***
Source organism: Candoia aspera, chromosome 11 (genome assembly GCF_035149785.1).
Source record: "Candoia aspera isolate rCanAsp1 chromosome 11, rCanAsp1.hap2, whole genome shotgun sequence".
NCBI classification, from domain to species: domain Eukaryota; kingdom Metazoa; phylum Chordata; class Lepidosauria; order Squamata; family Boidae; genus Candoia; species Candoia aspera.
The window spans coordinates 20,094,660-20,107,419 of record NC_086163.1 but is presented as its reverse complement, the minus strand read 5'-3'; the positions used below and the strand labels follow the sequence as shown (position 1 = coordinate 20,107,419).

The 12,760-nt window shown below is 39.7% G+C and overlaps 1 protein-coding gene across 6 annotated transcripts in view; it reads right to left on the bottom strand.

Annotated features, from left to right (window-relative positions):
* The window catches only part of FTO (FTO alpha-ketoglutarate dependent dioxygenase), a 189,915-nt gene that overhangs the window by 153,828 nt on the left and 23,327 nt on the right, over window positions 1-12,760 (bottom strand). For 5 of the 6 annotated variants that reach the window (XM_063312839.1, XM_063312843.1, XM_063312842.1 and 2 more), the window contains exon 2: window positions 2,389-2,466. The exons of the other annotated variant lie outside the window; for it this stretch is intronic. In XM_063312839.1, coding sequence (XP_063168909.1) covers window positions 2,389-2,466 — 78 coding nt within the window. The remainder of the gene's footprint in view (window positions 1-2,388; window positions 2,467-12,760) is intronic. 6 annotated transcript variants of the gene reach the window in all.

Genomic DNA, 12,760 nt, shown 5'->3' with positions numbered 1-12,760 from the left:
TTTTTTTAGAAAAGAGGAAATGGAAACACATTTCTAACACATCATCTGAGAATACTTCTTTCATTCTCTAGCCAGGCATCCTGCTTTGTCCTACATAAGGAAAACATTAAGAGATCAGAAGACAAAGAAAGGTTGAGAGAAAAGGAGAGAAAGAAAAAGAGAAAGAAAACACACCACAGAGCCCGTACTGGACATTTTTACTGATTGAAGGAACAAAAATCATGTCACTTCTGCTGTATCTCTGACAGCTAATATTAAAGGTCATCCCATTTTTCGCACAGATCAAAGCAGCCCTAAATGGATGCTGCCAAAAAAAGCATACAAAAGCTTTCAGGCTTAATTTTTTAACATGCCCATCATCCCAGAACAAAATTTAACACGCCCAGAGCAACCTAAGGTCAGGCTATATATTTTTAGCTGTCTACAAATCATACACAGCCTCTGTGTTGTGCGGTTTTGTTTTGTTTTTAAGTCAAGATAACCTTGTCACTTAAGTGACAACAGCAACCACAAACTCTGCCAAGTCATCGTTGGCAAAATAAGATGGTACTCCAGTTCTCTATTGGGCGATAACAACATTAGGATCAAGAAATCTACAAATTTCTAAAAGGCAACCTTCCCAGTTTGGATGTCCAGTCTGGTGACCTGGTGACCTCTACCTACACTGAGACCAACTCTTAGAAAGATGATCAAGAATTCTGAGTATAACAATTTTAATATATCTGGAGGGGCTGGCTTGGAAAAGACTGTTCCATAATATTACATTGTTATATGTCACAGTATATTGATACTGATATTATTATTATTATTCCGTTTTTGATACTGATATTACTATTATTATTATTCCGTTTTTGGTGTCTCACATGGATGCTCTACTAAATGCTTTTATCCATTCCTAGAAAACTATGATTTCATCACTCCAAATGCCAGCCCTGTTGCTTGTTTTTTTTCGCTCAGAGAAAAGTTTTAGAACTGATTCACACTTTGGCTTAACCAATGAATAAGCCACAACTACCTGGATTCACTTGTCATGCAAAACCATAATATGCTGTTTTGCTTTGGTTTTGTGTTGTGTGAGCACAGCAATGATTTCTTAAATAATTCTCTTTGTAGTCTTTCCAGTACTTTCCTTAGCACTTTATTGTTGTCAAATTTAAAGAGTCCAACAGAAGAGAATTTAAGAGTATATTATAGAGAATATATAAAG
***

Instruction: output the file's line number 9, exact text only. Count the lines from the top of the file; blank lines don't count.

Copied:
TTTTTTTAGAAAAGAGGAAATGGAAACACATTTCTAACACATCATCTGAGAATACTTCTTTCATTCTCTAGCCAGGCATCCTGCTTTGTCCTACATAAGGAAAACATTAAGAGATCAGAAGACAAAGAAAGGTTGAGAGAAAAGGAGAGAAAGAAAAAGAGAAAGAAAACACACCACAGAGCCCGTACTGGACATTTTTACTGATTGAAGGAACAAAAATCATGTCACTTCTGCTGTATCTCTGACAGCTAATATTAAAGGTCATCCCATTTTTCGCACAGATCAAAGCAGCCCTAAATGGATGCTGCCAAAAAAAGCATACAAAAGCTTTCAGGCTTAATTTTTTAACATGCCCATCATCCCAGAACAAAATTTAACACGCCCAGAGCAACCTAAGGTCAGGCTATATATTTTTAGCTGTCTACAAATCATACACAGCCTCTGTGTTGTGCGGTTTTGTTTTGTTTTTAAGTCAAGATAACCTTGTCACTTAAGTGACAACAGCAACCACAAACTCTGCCAAGTCATCGTTGGCAAAATAAGATGGTACTCCAGTTCTCTATTGGGCGATAACAACATTAGGATCAAGAAATCTACAAATTTCTAAAAGGCAACCTTCCCAGTTTGGATGTCCAGTCTGGTGACCTGGTGACCTCTACCTACACTGAGACCAACTCTTAGAAAGATGATCAAGAATTCTGAGTATAACAATTTTAATATATCTGGAGGGGCTGGCTTGGAAAAGACTGTTCCATAATATTACATTGTTATATGTCACAGTATATTGATACTGATATTATTATTATTATTCCGTTTTTGATACTGATATTACTATTATTATTATTCCGTTTTTGGTGTCTCACATGGATGCTCTACTAAATGCTTTTATCCATTCCTAGAAAACTATGATTTCATCACTCCAAATGCCAGCCCTGTTGCTTGTTTTTTTTCGCTCAGAGAAAAGTTTTAGAACTGATTCACACTTTGGCTTAACCAATGAATAAGCCACAACTACCTGGATTCACTTGTCATGCAAAACCATAATATGCTGTTTTGCTTTGGTTTTGTGTTGTGTGAGCACAGCAATGATTTCTTAAATAATTCTCTTTGTAGTCTTTCCAGTACTTTCCTTAGCACTTTATTGTTGTCAAATTTAAAGAGTCCAACAGAAGAGAATTTAAGAGTATATTATAGAGAATATATAAAG